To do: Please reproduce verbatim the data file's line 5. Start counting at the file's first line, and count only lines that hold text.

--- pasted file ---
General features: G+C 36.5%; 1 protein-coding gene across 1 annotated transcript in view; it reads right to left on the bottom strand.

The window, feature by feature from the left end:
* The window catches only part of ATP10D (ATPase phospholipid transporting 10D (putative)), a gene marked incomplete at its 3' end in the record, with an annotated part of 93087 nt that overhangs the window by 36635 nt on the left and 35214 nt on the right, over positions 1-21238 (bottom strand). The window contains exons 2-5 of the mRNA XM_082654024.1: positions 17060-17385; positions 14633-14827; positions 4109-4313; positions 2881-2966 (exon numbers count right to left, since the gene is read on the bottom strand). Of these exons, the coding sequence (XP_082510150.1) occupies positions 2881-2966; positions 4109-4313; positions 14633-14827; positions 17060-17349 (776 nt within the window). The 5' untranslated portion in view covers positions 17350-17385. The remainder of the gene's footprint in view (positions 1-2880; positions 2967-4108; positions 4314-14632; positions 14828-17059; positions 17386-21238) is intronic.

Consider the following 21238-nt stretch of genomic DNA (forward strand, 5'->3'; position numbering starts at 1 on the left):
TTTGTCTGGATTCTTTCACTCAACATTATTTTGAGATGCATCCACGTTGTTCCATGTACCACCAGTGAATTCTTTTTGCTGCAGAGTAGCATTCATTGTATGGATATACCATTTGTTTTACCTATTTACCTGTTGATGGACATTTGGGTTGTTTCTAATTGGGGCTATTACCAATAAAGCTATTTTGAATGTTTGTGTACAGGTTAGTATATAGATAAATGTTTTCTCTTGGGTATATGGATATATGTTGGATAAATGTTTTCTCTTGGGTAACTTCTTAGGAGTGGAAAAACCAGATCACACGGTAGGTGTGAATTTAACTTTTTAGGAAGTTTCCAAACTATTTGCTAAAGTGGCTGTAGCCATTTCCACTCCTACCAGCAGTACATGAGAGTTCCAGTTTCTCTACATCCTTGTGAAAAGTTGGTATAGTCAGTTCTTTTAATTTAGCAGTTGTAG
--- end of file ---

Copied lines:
TTTGTCTGGATTCTTTCACTCAACATTATTTTGAGATGCATCCACGTTGTTCCATGTACCACCAGTGAATTCTTTTTGCTGCAGAGTAGCATTCATTGTATGGATATACCATTTGTTTTACCTATTTACCTGTTGATGGACATTTGGGTTGTTTCTAATTGGGGCTATTACCAATAAAGCTATTTTGAATGTTTGTGTACAGGTTAGTATATAGATAAATGTTTTCTCTTGGGTATATGGATATATGTTGGATAAATGTTTTCTCTTGGGTAACTTCTTAGGAGTGGAAAAACCAGATCACACGGTAGGTGTGAATTTAACTTTTTAGGAAGTTTCCAAACTATTTGCTAAAGTGGCTGTAGCCATTTCCACTCCTACCAGCAGTACATGAGAGTTCCAGTTTCTCTACATCCTTGTGAAAAGTTGGTATAGTCAGTTCTTTTAATTTAGCAGTTGTAG